Here, There and Everywhere

Posts tagged ‘feelings’

Anchor Unchained

My Inner Child – A Collection of Poetry by Regina Puckett.
Reviewed by Gabriel Constans.

Here are fifty insightful, introspective poems that explore feelings, thoughts, compassion, understanding, love, choices we make, and the reactions we take. With rhyming prose and poetic awareness, Ms. Puckett reveals the time we waste in self-judgment and of judging others. My Inner Child displays the preciousness of the present, and how fleeting this moment can be, with awareness and lyrical style.

51IQyu-XCyLThat Moment

“What exactly are you running to
Always looking for something new
You throw away without looking back
You run here and there, leaving the track
Everything is disposable and tedious
You mislay the best in your greediness
Slow down and smell the morning air
Stop and let it run its fingers in your hair
When you want to taste something unique
Let that moment be the moment you seek”

In some respects, My Inner Child is not only a collection of poems but also a journal, and self-revealing observation of working on oneself. Regardless of how many people we are with, know, or call family, life is essentially traveled alone. We can look within and witness the lives of others, or go around in habitual conditioned circles. Is there someone to ground us, to connect with; someone who understands?

My Rock

“Are you witnessing?
Are you listening?
Why do I feel like I’m alone
Tossed wherever I’m blown
My anchor unchained
My heart bloodstained
If you happen by,
will you feel my sigh?
Will you take my hand?
Be my rock in this sand?”

Breathing Saved My Life

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the art of breathing
The secret to living mindfully.
Just don’t breathe a word of it..
by Dr. Danny Penman
Reviewed by Gabriel Constans

I haven’t seen any book quite like this since the classic Be Here Now, by Ram Dass, back in 1971. Those pages about consciousness, meditation and oneness, opened my eyes to seeing life in new ways, and discovering that I was not a victim of circumstances, or destined to live with pre-conceived conditions. In many ways that book saved my life. The art of breathing can save yours.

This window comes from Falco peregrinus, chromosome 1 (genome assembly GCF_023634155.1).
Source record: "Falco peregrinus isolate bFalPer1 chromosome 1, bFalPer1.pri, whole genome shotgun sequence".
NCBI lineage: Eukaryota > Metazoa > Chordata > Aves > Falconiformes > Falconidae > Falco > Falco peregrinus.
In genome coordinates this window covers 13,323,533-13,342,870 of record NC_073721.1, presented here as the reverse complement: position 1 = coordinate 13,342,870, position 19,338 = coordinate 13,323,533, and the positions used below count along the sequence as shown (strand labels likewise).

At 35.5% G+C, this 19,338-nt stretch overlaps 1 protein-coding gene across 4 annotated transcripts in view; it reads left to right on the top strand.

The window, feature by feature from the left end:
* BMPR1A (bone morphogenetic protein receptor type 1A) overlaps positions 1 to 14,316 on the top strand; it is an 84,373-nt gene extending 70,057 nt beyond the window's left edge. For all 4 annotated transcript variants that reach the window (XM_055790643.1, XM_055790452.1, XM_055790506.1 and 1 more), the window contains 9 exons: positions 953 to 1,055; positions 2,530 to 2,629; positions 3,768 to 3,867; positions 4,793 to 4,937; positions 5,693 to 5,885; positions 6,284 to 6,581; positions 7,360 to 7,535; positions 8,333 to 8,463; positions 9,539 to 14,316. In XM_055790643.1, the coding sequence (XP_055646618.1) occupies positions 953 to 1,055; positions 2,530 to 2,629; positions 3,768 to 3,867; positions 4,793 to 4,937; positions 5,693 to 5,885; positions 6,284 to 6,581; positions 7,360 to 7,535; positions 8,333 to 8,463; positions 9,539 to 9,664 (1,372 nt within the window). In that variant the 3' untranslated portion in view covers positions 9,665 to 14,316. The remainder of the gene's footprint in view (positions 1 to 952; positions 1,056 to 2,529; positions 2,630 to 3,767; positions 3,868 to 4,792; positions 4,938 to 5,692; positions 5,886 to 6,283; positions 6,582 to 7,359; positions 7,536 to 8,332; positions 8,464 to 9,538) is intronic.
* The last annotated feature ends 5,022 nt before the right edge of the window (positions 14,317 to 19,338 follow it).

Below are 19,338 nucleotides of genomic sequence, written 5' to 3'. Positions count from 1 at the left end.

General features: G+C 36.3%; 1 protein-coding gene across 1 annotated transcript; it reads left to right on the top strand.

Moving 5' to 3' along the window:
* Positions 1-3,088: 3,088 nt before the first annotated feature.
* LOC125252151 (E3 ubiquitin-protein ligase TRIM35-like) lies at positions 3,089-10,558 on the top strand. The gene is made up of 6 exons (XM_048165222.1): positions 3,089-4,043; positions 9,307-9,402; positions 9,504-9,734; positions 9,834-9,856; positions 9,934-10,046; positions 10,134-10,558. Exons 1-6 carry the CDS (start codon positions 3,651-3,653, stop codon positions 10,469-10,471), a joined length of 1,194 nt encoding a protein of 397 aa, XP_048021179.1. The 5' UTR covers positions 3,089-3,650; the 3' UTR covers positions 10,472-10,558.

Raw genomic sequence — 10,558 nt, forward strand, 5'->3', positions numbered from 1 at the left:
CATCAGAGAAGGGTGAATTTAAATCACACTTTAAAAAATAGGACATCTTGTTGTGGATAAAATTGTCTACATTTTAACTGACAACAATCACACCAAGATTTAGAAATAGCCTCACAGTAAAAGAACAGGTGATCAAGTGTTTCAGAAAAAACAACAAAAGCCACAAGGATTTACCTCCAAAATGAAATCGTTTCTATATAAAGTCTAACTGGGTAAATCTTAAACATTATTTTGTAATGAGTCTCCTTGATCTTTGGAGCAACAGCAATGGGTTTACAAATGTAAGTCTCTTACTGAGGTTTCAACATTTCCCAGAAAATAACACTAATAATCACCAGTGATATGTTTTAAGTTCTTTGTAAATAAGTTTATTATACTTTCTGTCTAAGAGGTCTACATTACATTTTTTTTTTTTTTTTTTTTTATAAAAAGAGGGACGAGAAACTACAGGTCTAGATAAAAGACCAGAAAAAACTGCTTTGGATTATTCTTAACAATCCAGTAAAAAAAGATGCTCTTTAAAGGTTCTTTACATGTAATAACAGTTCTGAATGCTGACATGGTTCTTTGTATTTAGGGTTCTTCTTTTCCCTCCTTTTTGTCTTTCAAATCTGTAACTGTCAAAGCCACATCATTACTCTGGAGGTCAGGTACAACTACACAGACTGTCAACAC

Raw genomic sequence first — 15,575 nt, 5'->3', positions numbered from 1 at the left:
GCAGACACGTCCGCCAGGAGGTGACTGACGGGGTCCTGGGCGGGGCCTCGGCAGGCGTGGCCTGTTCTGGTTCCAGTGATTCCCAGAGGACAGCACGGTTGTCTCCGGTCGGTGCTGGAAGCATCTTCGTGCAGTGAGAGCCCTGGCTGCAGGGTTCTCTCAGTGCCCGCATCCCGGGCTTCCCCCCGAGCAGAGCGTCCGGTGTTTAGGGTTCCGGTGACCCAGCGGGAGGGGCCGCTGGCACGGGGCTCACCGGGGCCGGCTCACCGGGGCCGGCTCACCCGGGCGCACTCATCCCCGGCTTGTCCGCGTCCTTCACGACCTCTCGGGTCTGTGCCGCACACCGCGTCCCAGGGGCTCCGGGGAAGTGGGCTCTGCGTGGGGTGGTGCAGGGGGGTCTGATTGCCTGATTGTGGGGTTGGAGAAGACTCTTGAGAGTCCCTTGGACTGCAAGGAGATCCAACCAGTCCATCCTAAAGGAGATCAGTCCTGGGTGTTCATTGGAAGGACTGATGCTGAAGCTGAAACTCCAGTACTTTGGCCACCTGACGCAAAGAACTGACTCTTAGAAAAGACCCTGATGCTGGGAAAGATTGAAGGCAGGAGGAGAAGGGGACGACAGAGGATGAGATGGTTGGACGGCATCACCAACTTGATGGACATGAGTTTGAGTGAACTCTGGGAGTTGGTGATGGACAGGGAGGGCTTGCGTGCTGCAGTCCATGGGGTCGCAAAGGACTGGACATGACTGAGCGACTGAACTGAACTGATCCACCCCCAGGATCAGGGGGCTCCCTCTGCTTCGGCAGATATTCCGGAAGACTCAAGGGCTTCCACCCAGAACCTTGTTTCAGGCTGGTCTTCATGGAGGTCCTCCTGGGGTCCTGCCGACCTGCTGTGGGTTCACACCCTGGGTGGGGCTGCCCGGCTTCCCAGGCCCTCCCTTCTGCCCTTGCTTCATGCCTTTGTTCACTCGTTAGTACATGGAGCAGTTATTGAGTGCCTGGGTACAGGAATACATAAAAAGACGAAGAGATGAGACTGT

Though half the size of Be Here Nowthe art of breathing is also similar in the way it is designed, using different fonts, layouts, and illustrations, throughout. Dr. Penman includes sections on breathing, happiness, curiosity and awareness, that are straight (or circular) to the point(s), easy to understand, and even easier to practice. There is also a link included to an online site that has all of the meditations available.

Here is a brief excerpt.

“You are not your thoughts. You are the observer of your thoughts. It’s a subtle distinction that’s only perceived with practice.

Your thoughts are a running commentary on the world; a ‘best guess’ of what’s truly happening. Often, your thoughts will reflect the powerful emotional currents swirling through your mind, body and breath. Sometimes they are true, sometimes they are a frantic work in progress, sometimes they are wrong.

Mindfulness teaches you to take the long view, to put your thoughts, feelings and emotions into a broader context. And when you do so, your most frantic and distressing thoughts simply melt away of their own accord, leaving behind a calm, clear, insightful mind.”

There you have it. The means to not get caught in drama after drama, but learn to pause, take a breath, and observe the dance. Our experiences are shaped by stimulus and response. It is the space in between, the breath, that provides the opportunity to see what is there and make conscious choices. The art of breathing is an international best-seller, and when you get your copy you will see why. Become conscious – one breath at a time.